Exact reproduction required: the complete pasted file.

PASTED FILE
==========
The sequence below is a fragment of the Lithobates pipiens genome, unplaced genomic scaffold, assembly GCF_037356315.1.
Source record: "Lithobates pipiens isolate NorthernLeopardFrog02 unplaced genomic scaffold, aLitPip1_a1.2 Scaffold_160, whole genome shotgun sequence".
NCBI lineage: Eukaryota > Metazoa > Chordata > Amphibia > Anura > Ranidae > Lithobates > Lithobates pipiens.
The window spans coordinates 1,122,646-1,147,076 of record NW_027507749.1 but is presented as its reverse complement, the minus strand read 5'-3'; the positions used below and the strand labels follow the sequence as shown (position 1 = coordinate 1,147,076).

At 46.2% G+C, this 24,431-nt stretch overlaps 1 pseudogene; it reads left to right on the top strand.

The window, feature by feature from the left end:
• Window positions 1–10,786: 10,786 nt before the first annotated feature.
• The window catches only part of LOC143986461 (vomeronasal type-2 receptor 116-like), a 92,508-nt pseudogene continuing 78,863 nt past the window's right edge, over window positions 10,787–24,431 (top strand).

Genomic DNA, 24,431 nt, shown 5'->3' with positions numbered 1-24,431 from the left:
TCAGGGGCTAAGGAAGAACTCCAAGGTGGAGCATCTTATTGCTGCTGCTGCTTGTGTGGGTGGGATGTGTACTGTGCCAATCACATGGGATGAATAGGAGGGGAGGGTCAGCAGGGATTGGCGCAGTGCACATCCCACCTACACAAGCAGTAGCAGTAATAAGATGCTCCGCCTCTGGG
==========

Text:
The sequence below is a fragment of the Lithobates pipiens genome, unplaced genomic scaffold, assembly GCF_037356315.1.
Source record: "Lithobates pipiens isolate NorthernLeopardFrog02 unplaced genomic scaffold, aLitPip1_a1.2 Scaffold_160, whole genome shotgun sequence".
NCBI lineage: Eukaryota > Metazoa > Chordata > Amphibia > Anura > Ranidae > Lithobates > Lithobates pipiens.
The window spans coordinates 1,122,646-1,147,076 of record NW_027507749.1 but is presented as its reverse complement, the minus strand read 5'-3'; the positions used below and the strand labels follow the sequence as shown (position 1 = coordinate 1,147,076).

At 46.2% G+C, this 24,431-nt stretch overlaps 1 pseudogene; it reads left to right on the top strand.

The window, feature by feature from the left end:
• Window positions 1–10,786: 10,786 nt before the first annotated feature.
• The window catches only part of LOC143986461 (vomeronasal type-2 receptor 116-like), a 92,508-nt pseudogene continuing 78,863 nt past the window's right edge, over window positions 10,787–24,431 (top strand).

Genomic DNA, 24,431 nt, shown 5'->3' with positions numbered 1-24,431 from the left:
TCAGGGGCTAAGGAAGAACTCCAAGGTGGAGCATCTTATTGCTGCTGCTGCTTGTGTGGGTGGGATGTGTACTGTGCCAATCACATGGGATGAATAGGAGGGGAGGGTCAGCAGGGATTGGCGCAGTGCACATCCCACCTACACAAGCAGTAGCAGTAATAAGATGCTCCGCCTCTGGG